Well, that's because the Polestar 2 is an easy-to-use EV with a refreshingly pared-back approach to being a car. There are no gimmicks. What's missing in confusing and needless frippery is made up for with solid build quality, a big boot (with so much room under the floor you could lose a few pumpkins with ease), and a dedicated frunk space for your charging cables. It's a car designed by people who understand what we really need in a car, and it makes all those things super easy.

Frameless door mirrors are a first for me – they look excellent

Frameless door mirrors are a first for me – they look excellent

Perhaps the most telling part of the Polestar's utilitarian philosophy is its ignition system. There isn't one. No start button, you just hop in and go. Sure, it's been done before, but it doesn't ever get confused. I've lost track of how many times I've gone to move James May's Model S and had to hop in, hop out, lock, unlock and then curse Lord Elon to get it moving. None of that with the Polestar.

It may sound as if I'm underwhelmed by the Polestar 2, but that couldn't be further from the truth. The reality is that it's exactly the right car for our tech-overloaded, frustration-filled driving lives. A trip in it is a blissfully brainless experience.

If they can give the next model a more cushiony ride then it'd be the perfect car for our times. Real-world car of 2020? It might just be.

Join In

Comments (23)

  • The Polestar 2 has to be the best car that’s come out this year

      1 month ago
  • I prefer the Polestar 2 to the Model 3 in every way possible, from the design to the Android infotainment to the funky seat materials, oh and the most important bit, the build quality. BUT, big but here, it doesn't have "access to the supercharger network", which, in my personal opinion, is Tesla's only selling point right now, but it is one hell of a good one.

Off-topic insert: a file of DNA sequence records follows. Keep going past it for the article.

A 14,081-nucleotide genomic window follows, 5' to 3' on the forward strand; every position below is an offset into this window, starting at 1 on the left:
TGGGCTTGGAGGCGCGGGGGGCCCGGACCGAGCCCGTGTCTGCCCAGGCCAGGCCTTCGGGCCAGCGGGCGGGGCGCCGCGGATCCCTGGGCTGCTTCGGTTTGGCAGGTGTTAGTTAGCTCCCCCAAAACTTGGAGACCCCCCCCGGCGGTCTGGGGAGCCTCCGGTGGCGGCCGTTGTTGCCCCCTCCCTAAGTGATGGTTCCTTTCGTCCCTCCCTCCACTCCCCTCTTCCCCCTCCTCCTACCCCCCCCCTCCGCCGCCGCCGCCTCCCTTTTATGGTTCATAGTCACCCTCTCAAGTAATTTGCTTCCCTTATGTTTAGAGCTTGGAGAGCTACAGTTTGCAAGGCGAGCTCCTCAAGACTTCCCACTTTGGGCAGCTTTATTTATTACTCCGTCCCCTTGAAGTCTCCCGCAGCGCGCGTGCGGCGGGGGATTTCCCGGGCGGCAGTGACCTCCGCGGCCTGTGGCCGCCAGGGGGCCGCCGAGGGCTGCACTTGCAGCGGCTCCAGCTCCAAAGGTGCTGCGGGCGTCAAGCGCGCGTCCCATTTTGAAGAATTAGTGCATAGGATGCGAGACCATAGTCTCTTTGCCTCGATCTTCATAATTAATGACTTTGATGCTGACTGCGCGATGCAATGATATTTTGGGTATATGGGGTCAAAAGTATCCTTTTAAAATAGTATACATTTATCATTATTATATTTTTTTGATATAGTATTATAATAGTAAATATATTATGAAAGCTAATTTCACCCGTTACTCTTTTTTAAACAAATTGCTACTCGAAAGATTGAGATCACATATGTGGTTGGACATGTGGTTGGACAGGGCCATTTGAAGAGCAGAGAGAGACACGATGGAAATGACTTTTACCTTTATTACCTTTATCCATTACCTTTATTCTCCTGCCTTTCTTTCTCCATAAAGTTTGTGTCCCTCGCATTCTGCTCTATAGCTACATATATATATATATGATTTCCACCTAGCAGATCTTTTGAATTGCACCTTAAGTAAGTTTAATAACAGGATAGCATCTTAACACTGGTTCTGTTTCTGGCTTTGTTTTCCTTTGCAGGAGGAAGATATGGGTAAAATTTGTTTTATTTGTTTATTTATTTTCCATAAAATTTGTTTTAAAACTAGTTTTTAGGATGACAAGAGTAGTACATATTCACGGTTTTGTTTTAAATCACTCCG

I heard people all around the world suggesting the ride is too firm for daily driving on the performance pack models, but I guess that has something to do with the presets of the Ohlins? It's not electronically adjustable meaning we'd have to get full lock on wheels then get the hands in between the wheel gaps to turn a tiny scroll wheel. I heard the preset is at 12 out of 20 settings (0 being softest and 20 being the firmest), so Maybe turning the settings softer might help? It's been mentioned but I haven't seen any reviewer actually tried the ride with the "softer settings" yet.

    Lastly, as much as I like this car, I probably won't choose this over a V60 Polestar Engineered.

      1 month ago
    • It does, but... The network of the ISO plugs aren't as wide spread as Tesla's private network. It's getting better but their is STILL much work to do. North America especially.

      Google OS on more cars, please. Voice Control that is...

      Read more
        1 month ago
  • If the single-motor version (if they do it) is £30k or less brand new I would absolutely consider one. The big problem is still that the UK just isn't ready for EVs. There needs to be a real serious investment in charging infrastructure and ways of developing chargers than can fill the battery to like 90% capacity in 10 minutes or less.

      1 month ago
    • Yeah, I agree - but that said, if I could get a wallbox fitted I could fully charge one of these overnight. And it's very, very unlikely I'll ever do 292 miles in a day... and if I did have to, I'd just borrow a petrol press car ;)

        1 month ago
  • No. End of story.

      1 month ago
  • Yes, Tesla’s fundamental problem is when mainstream catches up, Tesla will be nowhere.

      1 month ago
    • What makes you think mainstream will catch up?

        1 month ago


Post sponsored by

Have you ever used an OBD tool to diagnose your car or clear fault codes?
This is a futuristic resurrection of the Lancia Stratos, and it looks amazing
The story behind this VW Beetle disguised as a Porsche 959
Arguments at the Algarve: Predictions for the Portuguese Grand Prix